‘Maritime Dev’t, Key For Economic Growth’

DZIFAThe International Maritime Organization (IMO) has said the goals of global economic development cannot be achieved without shipping or maritime development.

Mr. Koji Sekimizu, IMO Secretary General, explained that 90 per cent of international trade was seaborne, therefore, the international community needed to ensure that the world had a sustainable maritime industry.

He, therefore, tasked IMO member states to ratify all its Conventions as a first step to ensuring their effective implementation across the globe, saying member states had a responsibility for their implementation.

Mr Sekimizu stated these at the 2014 World Maritime Day, a parallel event held in Tangier, Morocco, which was on the theme: “IMO Conventions: Effective Implementation”.

According to a report made available to the Ghana News Agency on Tuesday, by the Ghana Shippers Authority in Accra, Mr. Sekimizu said in order to operate efficiently, the international shipping industry depended on the global regulatory framework provided by the IMO.

“It is obvious that the alternative would be inferior levels of safety, and environmental protection and some general disorder within the maritime industry,” he noted.

“Undoubtedly, through the mechanism of its Member States, Flag State Inspections, and Port State Control, the IMO has achieved significant safety and security, and the protection of the marine environment.”

Mr. Sekimizu said: “What IMO has created is a global system of shared responsibility for maritime and ocean governance.

“IMO wants to ensure that in the future, we can maintain the system. We want to ensure that all member of governments ratify all IMO Conventions. This is a shared responsibility”.

He said the IMO currently had over 53 conventions, broadly prescribing best practices for shipping operations, driving technology for the achievement of the IMO mandate, and providing liability regimes for maritime incidents.

He said in order for a convention to enter into force, the number of nations required to ratify; and a share of world tonnage, which they must represent vary depending on the instrument.

Mr Sekimizu said, IMO Conventions needed to be ratified by governments, and then implemented and enforced in practice.

He said, “Once they enter into force, they are applied to ships on a global basis through a combination of flag state inspections and port state control.

“It is therefore now extremely difficult for sub-standard ships to operate without detection and sanctions”.

Mr. Sekimizu also announced the theme chosen by the IMO Council for 2015, “Maritime Education and Training”, which is very important in the light of the apparent shortage of seafarers.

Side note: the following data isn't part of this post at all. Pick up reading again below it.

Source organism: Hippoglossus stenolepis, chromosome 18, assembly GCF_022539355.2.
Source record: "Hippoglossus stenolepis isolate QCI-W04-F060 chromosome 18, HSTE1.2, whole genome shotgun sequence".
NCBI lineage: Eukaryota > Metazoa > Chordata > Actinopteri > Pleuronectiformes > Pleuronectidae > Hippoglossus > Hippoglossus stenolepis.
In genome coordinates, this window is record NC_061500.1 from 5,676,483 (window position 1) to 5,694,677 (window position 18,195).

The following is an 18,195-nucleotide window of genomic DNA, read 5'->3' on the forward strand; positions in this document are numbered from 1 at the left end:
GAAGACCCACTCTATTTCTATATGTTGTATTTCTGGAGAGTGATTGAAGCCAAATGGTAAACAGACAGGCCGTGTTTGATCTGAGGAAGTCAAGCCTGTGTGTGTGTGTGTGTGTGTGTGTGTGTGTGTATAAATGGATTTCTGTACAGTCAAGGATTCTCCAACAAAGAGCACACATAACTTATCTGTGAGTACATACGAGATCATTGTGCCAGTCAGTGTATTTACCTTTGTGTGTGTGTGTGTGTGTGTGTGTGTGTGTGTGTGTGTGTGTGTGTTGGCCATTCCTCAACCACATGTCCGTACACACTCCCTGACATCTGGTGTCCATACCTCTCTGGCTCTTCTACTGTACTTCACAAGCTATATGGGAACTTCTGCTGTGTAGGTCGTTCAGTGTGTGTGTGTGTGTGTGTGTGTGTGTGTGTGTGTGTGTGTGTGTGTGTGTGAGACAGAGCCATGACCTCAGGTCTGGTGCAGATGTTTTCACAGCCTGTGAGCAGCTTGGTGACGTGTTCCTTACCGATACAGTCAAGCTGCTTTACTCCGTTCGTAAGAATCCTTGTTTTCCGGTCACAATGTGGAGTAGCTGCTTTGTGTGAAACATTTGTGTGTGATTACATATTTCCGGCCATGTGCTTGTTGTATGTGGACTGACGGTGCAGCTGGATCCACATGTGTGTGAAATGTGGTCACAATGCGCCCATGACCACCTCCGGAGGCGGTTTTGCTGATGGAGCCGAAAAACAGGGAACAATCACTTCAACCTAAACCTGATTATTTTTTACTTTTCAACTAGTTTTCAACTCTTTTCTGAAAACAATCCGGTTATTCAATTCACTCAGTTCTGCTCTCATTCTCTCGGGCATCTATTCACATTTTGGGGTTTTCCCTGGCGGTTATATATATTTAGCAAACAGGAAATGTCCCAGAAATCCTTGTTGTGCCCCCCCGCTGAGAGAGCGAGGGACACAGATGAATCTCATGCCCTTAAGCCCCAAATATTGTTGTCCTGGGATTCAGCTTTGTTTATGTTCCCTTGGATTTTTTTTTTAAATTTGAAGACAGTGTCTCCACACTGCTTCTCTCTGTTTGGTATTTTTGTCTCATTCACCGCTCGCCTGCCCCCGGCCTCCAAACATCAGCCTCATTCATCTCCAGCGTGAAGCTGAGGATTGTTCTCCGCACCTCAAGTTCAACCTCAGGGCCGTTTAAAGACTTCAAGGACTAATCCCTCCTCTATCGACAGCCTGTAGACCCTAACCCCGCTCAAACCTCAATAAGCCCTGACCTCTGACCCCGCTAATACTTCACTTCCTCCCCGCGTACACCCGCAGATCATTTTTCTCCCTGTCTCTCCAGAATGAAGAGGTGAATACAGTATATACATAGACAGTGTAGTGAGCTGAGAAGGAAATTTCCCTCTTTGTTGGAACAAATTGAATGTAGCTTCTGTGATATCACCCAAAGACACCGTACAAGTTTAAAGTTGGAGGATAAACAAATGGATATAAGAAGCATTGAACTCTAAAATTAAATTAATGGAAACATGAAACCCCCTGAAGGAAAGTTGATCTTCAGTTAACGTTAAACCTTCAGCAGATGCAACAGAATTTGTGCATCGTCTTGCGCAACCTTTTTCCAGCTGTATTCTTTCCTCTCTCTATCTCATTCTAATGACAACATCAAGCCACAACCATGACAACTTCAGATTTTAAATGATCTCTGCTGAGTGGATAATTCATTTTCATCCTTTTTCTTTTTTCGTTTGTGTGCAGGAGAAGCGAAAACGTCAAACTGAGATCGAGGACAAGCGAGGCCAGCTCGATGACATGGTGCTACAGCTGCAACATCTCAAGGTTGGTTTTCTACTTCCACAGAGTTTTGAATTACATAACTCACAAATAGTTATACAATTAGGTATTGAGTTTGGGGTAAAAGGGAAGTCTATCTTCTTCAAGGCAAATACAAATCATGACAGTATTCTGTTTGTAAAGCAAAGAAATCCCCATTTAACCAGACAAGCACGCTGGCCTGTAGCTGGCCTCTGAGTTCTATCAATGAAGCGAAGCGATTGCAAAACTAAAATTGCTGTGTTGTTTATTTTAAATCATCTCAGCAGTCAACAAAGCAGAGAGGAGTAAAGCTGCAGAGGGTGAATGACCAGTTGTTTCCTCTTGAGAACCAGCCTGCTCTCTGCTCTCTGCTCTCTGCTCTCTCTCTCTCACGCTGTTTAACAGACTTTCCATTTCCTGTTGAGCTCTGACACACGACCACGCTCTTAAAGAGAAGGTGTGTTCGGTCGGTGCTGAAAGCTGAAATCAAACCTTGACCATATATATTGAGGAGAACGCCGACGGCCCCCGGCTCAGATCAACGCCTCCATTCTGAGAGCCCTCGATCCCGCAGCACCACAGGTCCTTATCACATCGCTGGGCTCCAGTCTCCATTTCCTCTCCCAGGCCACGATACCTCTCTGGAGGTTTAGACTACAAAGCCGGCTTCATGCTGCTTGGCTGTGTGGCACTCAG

He said, statistics on the global maritime workforce showed that seafarers were made up of 500,000 officers and about 1,000,000 ratings.

“With the projected expansion of world seaborne at an estimated 70 per cent within the next 15 to 20 years, the current workforce also ought to increase to about 70 per cent over the same period and this translates into an annual demand for an estimated 40,000 Officers annually, who fully comply with the IMO standard of competency specified in the STCW Convention.

“This is a significant challenge for everybody,” he said.

The IMO Secretary-General said it is important to educate and build up the future leaders in the maritime industry so they could understand the importance of the oceans, and the value of the IMO system.

The World Maritime Day was established in 2005 by a UN resolution on a recommendation of the IMO.

The celebration highlights, the challenges and importance of maritime issues in the management of the global economy and takes the form of lectures and workshops that revolve around the theme of World Maritime Day.

This year’s event was attended by Transport Ministers of IMO member countries, permanent national representatives at IMO, industry experts, ship owners associations and delegations from maritime agencies and merchant marine academies, and maritime universities.

On behalf of the Kingdom of Morocco, the Deputy Minister of Equipment, Transport and Logistics, presented an award to Mrs. Dzifa Aku Attivor, the Minister of Transport of Ghana.

The award was in recognition of her significant role in the development of the maritime industry in Ghana.

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